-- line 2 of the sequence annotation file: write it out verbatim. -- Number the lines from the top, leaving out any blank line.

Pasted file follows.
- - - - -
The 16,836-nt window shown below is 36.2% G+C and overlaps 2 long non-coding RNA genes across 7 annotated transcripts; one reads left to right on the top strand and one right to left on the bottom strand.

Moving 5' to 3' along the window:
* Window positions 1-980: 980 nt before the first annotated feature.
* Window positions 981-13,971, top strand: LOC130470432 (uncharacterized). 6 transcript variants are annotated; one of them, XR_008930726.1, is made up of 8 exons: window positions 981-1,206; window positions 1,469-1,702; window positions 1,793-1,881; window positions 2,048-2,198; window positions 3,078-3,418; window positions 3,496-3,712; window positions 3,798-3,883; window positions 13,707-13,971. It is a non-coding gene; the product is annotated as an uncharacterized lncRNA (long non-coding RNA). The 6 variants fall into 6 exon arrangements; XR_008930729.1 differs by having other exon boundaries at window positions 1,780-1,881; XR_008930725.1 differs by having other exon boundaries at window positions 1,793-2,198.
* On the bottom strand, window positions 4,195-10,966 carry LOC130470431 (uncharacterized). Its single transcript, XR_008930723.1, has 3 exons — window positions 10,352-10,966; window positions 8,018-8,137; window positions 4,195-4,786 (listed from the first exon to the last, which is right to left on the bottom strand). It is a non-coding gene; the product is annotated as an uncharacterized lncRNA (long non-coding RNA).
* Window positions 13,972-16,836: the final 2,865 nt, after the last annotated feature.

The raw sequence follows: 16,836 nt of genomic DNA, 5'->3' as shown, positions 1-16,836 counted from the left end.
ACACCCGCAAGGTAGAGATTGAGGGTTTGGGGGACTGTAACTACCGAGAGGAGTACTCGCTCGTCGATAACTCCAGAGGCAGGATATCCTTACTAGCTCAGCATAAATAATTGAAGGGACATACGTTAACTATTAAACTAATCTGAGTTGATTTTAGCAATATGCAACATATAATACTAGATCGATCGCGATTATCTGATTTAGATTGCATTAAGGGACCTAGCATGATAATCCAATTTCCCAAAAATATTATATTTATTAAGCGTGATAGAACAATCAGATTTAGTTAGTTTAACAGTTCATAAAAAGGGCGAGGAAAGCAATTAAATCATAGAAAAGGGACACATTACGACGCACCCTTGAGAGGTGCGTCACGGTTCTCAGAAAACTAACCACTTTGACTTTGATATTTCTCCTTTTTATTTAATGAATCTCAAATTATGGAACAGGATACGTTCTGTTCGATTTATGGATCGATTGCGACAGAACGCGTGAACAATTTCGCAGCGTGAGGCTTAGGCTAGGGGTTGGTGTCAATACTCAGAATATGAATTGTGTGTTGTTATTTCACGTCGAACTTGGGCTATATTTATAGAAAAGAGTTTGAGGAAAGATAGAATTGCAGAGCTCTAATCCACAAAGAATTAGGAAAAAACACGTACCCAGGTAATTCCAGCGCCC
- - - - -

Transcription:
Moving 5' to 3' along the window: